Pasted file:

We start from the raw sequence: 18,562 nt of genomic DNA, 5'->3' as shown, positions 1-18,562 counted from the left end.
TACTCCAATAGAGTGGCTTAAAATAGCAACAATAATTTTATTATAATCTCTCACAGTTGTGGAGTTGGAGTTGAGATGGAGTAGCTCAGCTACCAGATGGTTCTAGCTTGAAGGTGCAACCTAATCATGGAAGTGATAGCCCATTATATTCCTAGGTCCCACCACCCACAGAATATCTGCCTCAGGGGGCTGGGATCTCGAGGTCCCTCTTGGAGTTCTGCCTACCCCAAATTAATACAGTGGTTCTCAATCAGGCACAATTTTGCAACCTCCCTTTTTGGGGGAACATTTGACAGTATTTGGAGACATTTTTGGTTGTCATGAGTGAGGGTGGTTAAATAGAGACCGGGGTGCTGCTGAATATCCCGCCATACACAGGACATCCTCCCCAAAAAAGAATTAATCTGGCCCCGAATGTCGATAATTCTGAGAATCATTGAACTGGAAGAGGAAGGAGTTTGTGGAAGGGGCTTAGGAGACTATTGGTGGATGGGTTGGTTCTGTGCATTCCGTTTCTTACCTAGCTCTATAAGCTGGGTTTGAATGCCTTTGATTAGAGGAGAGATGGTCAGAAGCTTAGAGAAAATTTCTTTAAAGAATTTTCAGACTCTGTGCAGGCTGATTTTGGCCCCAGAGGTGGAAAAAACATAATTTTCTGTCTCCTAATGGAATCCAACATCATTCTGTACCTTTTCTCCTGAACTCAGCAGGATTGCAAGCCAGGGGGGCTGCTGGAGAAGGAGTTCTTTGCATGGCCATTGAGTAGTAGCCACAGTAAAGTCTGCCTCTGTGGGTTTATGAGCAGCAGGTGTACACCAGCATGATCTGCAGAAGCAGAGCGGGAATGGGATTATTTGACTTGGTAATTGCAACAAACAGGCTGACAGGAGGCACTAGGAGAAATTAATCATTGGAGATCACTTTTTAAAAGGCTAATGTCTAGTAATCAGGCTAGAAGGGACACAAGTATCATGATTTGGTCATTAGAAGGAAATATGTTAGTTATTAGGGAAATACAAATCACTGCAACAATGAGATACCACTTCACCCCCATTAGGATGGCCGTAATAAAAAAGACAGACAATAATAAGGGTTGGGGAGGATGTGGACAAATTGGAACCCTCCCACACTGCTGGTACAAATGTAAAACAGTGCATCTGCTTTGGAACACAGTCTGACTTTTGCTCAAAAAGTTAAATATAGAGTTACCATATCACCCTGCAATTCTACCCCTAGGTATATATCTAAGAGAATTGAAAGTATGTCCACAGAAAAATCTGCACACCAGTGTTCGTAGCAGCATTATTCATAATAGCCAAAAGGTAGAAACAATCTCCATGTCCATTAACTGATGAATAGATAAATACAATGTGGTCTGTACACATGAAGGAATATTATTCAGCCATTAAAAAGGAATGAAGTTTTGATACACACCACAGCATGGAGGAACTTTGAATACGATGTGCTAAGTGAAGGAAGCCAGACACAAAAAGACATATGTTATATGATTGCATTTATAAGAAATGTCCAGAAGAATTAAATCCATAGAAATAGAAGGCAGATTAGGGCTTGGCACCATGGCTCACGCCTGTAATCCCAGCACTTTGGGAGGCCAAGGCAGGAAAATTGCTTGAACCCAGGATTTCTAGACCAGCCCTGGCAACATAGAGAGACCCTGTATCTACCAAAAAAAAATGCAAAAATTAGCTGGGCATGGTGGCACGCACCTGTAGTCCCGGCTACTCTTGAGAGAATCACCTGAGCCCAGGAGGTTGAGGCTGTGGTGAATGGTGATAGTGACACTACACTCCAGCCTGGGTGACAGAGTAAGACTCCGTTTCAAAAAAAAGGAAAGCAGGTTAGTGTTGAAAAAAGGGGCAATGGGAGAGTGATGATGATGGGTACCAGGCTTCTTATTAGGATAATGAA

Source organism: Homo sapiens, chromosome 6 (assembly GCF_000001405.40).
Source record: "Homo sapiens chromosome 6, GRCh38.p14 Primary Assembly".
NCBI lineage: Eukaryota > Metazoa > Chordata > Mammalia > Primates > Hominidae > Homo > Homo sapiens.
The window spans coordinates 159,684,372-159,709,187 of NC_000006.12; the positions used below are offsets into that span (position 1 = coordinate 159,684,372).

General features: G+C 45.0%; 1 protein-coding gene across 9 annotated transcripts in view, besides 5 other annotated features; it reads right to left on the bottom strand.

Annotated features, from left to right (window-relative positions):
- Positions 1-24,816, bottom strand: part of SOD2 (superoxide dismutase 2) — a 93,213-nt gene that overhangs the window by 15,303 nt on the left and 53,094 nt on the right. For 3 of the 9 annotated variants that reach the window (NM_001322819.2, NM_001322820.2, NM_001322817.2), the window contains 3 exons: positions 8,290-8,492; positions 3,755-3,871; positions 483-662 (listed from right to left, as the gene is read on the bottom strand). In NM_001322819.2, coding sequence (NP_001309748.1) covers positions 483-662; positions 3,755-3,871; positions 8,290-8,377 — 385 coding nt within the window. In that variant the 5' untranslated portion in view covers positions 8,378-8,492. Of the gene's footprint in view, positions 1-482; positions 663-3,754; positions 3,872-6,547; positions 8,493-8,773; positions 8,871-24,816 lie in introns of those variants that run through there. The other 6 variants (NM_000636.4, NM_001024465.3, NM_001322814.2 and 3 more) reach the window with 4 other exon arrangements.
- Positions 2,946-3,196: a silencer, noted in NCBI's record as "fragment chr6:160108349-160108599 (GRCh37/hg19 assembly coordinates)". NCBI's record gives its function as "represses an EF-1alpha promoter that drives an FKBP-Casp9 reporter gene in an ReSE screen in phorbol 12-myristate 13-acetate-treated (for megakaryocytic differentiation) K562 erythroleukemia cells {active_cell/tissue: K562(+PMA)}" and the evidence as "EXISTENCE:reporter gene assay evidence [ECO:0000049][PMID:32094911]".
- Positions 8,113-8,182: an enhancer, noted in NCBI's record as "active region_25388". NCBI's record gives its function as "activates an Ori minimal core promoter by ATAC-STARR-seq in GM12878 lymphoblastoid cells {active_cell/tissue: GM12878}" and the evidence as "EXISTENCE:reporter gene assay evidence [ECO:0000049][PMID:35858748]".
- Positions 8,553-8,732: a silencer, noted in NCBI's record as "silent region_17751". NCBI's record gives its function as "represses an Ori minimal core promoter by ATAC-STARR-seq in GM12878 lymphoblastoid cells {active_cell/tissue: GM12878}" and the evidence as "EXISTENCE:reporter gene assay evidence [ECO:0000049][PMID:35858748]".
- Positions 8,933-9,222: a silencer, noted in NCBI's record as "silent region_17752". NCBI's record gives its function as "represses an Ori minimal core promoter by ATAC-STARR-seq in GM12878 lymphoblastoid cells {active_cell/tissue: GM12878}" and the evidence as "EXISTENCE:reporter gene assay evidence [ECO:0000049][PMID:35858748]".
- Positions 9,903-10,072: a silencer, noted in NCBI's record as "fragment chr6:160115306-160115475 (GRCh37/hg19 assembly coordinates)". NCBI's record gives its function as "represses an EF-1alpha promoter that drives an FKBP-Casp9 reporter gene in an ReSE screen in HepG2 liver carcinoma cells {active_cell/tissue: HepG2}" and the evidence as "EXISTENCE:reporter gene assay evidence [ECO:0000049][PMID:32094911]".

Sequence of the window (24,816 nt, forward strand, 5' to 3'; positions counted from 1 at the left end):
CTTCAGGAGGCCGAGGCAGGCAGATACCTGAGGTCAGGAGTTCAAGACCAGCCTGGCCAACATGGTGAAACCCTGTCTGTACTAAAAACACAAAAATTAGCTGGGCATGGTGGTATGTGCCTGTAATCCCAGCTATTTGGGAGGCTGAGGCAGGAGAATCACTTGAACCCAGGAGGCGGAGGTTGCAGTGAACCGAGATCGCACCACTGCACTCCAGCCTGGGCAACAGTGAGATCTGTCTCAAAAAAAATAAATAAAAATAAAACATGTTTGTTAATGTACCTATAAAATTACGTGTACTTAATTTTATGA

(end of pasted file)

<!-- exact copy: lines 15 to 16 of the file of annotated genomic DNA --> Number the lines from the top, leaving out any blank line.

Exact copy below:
Sequence of the window (24,816 nt, forward strand, 5' to 3'; positions counted from 1 at the left end):
CTTCAGGAGGCCGAGGCAGGCAGATACCTGAGGTCAGGAGTTCAAGACCAGCCTGGCCAACATGGTGAAACCCTGTCTGTACTAAAAACACAAAAATTAGCTGGGCATGGTGGTATGTGCCTGTAATCCCAGCTATTTGGGAGGCTGAGGCAGGAGAATCACTTGAACCCAGGAGGCGGAGGTTGCAGTGAACCGAGATCGCACCACTGCACTCCAGCCTGGGCAACAGTGAGATCTGTCTCAAAAAAAATAAATAAAAATAAAACATGTTTGTTAATGTACCTATAAAATTACGTGTACTTAATTTTATGA